Prenda law, one of the sleaziest law firms in the US history, a brainchild of a divorce-lawyer-turned-copyright-troll John Steele, uses a super-secret homebrewed software, written by unlicensed wannabe forensic experts, to monitor bittorent traffic and harvest IP addresses of internet users who allegedly share allegedly copyrighted pornographic movies that belong to allegedly¹ legitimate rights holders. As soon as courts order Internet Service Providers to hand over the actual contact details of both hapless file-sharers and completely innocent people, this information is subsequently used to wrestle people into paying a “small” settlement amount, usually $3,000-$4,000, to avoid allegedly impeding costly litigation and the embarrassment of being publicly associated with pornography. Threatening letters and never-ending harassing phone calls comprise mostly lies, induce fear and suppress logical thinking in targeted citizens. As an unfortunate result, despite the obvious hollowness of the threats, many pay, regardless of guilt. Those who do not pay are almost never pursued in the court (although harassment calls continue for months). There are extremely rare cases when Prenda reluctantly files individual cases in an attempt to maintain an illusion of legitimacy.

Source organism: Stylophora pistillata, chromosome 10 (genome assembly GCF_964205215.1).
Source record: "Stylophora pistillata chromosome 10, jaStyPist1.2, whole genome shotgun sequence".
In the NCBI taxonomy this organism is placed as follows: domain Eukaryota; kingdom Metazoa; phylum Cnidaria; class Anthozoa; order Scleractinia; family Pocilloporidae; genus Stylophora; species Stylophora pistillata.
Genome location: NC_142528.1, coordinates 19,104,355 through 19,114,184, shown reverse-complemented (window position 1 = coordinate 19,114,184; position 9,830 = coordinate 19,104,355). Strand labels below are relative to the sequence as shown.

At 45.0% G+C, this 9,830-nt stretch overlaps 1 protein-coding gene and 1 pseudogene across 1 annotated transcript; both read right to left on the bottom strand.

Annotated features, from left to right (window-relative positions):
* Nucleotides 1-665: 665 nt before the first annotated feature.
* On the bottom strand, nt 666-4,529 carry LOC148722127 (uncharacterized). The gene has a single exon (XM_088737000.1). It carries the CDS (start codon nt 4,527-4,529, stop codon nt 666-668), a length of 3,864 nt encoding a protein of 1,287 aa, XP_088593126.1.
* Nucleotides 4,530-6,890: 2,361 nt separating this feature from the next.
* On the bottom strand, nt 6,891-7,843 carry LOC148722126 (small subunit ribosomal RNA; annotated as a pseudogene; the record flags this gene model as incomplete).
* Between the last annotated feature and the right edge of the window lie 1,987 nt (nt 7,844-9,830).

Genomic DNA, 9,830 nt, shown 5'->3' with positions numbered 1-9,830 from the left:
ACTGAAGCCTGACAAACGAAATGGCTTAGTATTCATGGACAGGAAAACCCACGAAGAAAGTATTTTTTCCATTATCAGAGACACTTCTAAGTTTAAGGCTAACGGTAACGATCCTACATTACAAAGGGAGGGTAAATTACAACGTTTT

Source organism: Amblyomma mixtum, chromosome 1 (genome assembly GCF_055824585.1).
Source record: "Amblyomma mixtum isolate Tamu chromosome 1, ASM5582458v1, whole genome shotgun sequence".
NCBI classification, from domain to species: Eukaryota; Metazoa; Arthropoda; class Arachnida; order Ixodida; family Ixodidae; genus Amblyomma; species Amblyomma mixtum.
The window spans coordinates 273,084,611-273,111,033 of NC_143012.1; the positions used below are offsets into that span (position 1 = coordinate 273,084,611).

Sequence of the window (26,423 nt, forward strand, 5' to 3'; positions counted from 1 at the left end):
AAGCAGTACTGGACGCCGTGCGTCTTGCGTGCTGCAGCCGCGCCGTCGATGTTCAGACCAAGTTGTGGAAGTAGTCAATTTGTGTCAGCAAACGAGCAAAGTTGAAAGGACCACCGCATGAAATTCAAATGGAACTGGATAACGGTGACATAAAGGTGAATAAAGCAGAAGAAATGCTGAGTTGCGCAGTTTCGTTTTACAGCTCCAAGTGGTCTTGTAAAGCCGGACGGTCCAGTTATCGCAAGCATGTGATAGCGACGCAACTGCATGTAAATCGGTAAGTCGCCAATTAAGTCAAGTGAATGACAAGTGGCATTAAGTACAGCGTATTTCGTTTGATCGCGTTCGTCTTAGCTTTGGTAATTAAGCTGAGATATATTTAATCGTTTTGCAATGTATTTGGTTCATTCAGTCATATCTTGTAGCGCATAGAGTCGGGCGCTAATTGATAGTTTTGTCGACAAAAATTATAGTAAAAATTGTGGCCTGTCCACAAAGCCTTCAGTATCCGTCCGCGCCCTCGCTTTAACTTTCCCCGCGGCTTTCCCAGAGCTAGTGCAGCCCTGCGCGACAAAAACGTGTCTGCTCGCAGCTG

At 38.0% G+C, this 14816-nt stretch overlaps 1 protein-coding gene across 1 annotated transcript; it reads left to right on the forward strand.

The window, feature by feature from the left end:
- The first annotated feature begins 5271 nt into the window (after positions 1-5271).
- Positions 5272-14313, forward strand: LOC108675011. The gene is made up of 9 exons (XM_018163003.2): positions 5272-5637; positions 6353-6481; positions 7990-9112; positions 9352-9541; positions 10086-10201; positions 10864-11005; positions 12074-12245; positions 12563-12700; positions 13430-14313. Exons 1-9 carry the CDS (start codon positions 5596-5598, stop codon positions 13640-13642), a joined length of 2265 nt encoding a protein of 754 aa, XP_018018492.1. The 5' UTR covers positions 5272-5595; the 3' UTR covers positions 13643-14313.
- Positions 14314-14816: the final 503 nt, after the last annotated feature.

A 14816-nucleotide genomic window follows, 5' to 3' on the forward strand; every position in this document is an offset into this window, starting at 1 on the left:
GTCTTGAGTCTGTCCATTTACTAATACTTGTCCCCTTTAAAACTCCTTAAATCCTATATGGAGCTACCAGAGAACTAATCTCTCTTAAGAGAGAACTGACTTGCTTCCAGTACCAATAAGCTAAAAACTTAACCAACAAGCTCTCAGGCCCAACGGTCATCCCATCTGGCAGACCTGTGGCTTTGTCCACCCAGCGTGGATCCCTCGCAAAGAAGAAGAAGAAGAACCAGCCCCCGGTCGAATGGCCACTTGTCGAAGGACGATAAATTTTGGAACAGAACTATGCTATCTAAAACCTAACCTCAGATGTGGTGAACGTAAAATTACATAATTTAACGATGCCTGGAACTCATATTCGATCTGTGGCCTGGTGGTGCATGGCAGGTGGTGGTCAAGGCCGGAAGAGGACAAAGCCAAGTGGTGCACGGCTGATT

Prior to the last week, these hollow threats and fear mongering were the responsibilities of Prenda’s paralegal Mark Lutz, who made tens of thousands of calls, reiterating the same script repeatedly. I bet that Mark stopped using phone to order pizza or taxi: if he would call those services, it would be very difficult for him not to tell a person on the other end of the line that he or she is named in a federal lawsuit, and should pay, or else… Anyway, these “live person” calls are considered an acceptable practice, and, despite sleaziness and lies featured in every call, technically are legal and not even in conflict with legal ethics.